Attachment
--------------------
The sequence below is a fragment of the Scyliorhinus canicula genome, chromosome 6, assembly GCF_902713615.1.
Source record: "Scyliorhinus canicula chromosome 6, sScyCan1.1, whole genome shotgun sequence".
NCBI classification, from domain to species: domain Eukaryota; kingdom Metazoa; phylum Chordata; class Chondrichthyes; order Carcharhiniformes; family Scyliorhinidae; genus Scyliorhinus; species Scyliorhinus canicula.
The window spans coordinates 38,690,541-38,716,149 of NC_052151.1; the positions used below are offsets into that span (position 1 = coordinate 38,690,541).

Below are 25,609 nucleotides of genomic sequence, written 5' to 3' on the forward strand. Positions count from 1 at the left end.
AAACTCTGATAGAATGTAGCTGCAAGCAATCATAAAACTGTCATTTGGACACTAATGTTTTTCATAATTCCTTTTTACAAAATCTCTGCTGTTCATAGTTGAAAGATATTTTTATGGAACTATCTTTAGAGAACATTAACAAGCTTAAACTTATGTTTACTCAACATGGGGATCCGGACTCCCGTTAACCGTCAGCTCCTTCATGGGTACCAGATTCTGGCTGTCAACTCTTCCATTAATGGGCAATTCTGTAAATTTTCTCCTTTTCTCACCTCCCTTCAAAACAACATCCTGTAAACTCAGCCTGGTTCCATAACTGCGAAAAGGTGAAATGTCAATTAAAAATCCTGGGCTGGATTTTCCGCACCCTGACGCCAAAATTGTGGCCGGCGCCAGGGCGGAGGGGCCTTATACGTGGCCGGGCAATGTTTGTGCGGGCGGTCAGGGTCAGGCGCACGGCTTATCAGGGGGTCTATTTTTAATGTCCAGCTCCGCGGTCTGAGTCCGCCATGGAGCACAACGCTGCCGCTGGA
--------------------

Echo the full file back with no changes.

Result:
The sequence below is a fragment of the Scyliorhinus canicula genome, chromosome 6, assembly GCF_902713615.1.
Source record: "Scyliorhinus canicula chromosome 6, sScyCan1.1, whole genome shotgun sequence".
NCBI classification, from domain to species: domain Eukaryota; kingdom Metazoa; phylum Chordata; class Chondrichthyes; order Carcharhiniformes; family Scyliorhinidae; genus Scyliorhinus; species Scyliorhinus canicula.
The window spans coordinates 38,690,541-38,716,149 of NC_052151.1; the positions used below are offsets into that span (position 1 = coordinate 38,690,541).

Below are 25,609 nucleotides of genomic sequence, written 5' to 3' on the forward strand. Positions count from 1 at the left end.
AAACTCTGATAGAATGTAGCTGCAAGCAATCATAAAACTGTCATTTGGACACTAATGTTTTTCATAATTCCTTTTTACAAAATCTCTGCTGTTCATAGTTGAAAGATATTTTTATGGAACTATCTTTAGAGAACATTAACAAGCTTAAACTTATGTTTACTCAACATGGGGATCCGGACTCCCGTTAACCGTCAGCTCCTTCATGGGTACCAGATTCTGGCTGTCAACTCTTCCATTAATGGGCAATTCTGTAAATTTTCTCCTTTTCTCACCTCCCTTCAAAACAACATCCTGTAAACTCAGCCTGGTTCCATAACTGCGAAAAGGTGAAATGTCAATTAAAAATCCTGGGCTGGATTTTCCGCACCCTGACGCCAAAATTGTGGCCGGCGCCAGGGCGGAGGGGCCTTATACGTGGCCGGGCAATGTTTGTGCGGGCGGTCAGGGTCAGGCGCACGGCTTATCAGGGGGTCTATTTTTAATGTCCAGCTCCGCGGTCTGAGTCCGCCATGGAGCACAACGCTGCCGCTGGA